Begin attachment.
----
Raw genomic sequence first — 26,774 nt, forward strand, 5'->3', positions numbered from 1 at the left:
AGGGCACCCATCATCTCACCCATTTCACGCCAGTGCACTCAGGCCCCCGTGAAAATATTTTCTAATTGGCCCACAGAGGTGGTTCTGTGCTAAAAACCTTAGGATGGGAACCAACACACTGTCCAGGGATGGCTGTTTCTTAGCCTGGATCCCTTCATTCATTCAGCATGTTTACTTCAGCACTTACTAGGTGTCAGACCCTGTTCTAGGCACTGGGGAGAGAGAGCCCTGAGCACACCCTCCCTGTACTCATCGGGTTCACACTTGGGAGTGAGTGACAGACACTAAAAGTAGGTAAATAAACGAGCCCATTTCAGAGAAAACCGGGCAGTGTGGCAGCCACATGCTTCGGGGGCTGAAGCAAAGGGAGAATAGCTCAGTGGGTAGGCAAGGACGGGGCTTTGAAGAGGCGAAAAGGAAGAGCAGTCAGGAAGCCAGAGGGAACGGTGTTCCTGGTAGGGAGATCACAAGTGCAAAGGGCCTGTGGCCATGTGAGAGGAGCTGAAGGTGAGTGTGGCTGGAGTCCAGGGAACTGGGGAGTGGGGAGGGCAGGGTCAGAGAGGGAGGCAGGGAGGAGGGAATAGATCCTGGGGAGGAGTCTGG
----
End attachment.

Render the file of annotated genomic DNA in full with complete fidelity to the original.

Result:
Raw genomic sequence first — 26,774 nt, forward strand, 5'->3', positions numbered from 1 at the left:
AGGGCACCCATCATCTCACCCATTTCACGCCAGTGCACTCAGGCCCCCGTGAAAATATTTTCTAATTGGCCCACAGAGGTGGTTCTGTGCTAAAAACCTTAGGATGGGAACCAACACACTGTCCAGGGATGGCTGTTTCTTAGCCTGGATCCCTTCATTCATTCAGCATGTTTACTTCAGCACTTACTAGGTGTCAGACCCTGTTCTAGGCACTGGGGAGAGAGAGCCCTGAGCACACCCTCCCTGTACTCATCGGGTTCACACTTGGGAGTGAGTGACAGACACTAAAAGTAGGTAAATAAACGAGCCCATTTCAGAGAAAACCGGGCAGTGTGGCAGCCACATGCTTCGGGGGCTGAAGCAAAGGGAGAATAGCTCAGTGGGTAGGCAAGGACGGGGCTTTGAAGAGGCGAAAAGGAAGAGCAGTCAGGAAGCCAGAGGGAACGGTGTTCCTGGTAGGGAGATCACAAGTGCAAAGGGCCTGTGGCCATGTGAGAGGAGCTGAAGGTGAGTGTGGCTGGAGTCCAGGGAACTGGGGAGTGGGGAGGGCAGGGTCAGAGAGGGAGGCAGGGAGGAGGGAATAGATCCTGGGGAGGAGTCTGG